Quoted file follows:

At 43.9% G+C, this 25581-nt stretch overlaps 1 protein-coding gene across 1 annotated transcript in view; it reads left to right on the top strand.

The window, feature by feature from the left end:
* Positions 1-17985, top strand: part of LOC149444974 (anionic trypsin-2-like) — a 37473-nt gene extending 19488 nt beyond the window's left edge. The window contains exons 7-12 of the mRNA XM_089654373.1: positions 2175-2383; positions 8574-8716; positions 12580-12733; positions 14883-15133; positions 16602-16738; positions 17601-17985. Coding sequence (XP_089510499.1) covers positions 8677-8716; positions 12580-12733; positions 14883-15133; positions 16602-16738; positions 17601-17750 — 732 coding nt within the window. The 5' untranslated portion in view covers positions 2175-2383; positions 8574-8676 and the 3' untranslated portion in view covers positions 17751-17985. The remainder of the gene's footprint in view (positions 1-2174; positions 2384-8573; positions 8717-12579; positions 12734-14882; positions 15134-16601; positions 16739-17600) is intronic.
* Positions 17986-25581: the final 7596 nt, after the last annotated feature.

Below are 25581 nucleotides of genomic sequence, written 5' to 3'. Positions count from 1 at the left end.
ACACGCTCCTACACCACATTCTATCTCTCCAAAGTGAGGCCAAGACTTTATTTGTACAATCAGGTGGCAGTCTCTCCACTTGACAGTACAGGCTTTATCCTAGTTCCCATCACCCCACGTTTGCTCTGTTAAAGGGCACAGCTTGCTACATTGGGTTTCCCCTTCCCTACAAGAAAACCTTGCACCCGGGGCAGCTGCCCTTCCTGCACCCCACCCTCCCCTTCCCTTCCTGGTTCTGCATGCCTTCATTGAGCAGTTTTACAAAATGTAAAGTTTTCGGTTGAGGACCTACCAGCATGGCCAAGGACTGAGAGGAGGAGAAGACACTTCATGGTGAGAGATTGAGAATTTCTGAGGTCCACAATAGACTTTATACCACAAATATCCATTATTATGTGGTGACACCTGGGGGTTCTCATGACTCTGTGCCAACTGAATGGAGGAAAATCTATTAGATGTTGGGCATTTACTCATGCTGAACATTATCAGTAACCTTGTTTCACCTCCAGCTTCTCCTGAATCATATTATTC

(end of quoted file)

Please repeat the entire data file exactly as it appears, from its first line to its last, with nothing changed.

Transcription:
At 43.9% G+C, this 25581-nt stretch overlaps 1 protein-coding gene across 1 annotated transcript in view; it reads left to right on the top strand.

The window, feature by feature from the left end:
* Positions 1-17985, top strand: part of LOC149444974 (anionic trypsin-2-like) — a 37473-nt gene extending 19488 nt beyond the window's left edge. The window contains exons 7-12 of the mRNA XM_089654373.1: positions 2175-2383; positions 8574-8716; positions 12580-12733; positions 14883-15133; positions 16602-16738; positions 17601-17985. Coding sequence (XP_089510499.1) covers positions 8677-8716; positions 12580-12733; positions 14883-15133; positions 16602-16738; positions 17601-17750 — 732 coding nt within the window. The 5' untranslated portion in view covers positions 2175-2383; positions 8574-8676 and the 3' untranslated portion in view covers positions 17751-17985. The remainder of the gene's footprint in view (positions 1-2174; positions 2384-8573; positions 8717-12579; positions 12734-14882; positions 15134-16601; positions 16739-17600) is intronic.
* Positions 17986-25581: the final 7596 nt, after the last annotated feature.

Below are 25581 nucleotides of genomic sequence, written 5' to 3'. Positions count from 1 at the left end.
ACACGCTCCTACACCACATTCTATCTCTCCAAAGTGAGGCCAAGACTTTATTTGTACAATCAGGTGGCAGTCTCTCCACTTGACAGTACAGGCTTTATCCTAGTTCCCATCACCCCACGTTTGCTCTGTTAAAGGGCACAGCTTGCTACATTGGGTTTCCCCTTCCCTACAAGAAAACCTTGCACCCGGGGCAGCTGCCCTTCCTGCACCCCACCCTCCCCTTCCCTTCCTGGTTCTGCATGCCTTCATTGAGCAGTTTTACAAAATGTAAAGTTTTCGGTTGAGGACCTACCAGCATGGCCAAGGACTGAGAGGAGGAGAAGACACTTCATGGTGAGAGATTGAGAATTTCTGAGGTCCACAATAGACTTTATACCACAAATATCCATTATTATGTGGTGACACCTGGGGGTTCTCATGACTCTGTGCCAACTGAATGGAGGAAAATCTATTAGATGTTGGGCATTTACTCATGCTGAACATTATCAGTAACCTTGTTTCACCTCCAGCTTCTCCTGAATCATATTATTC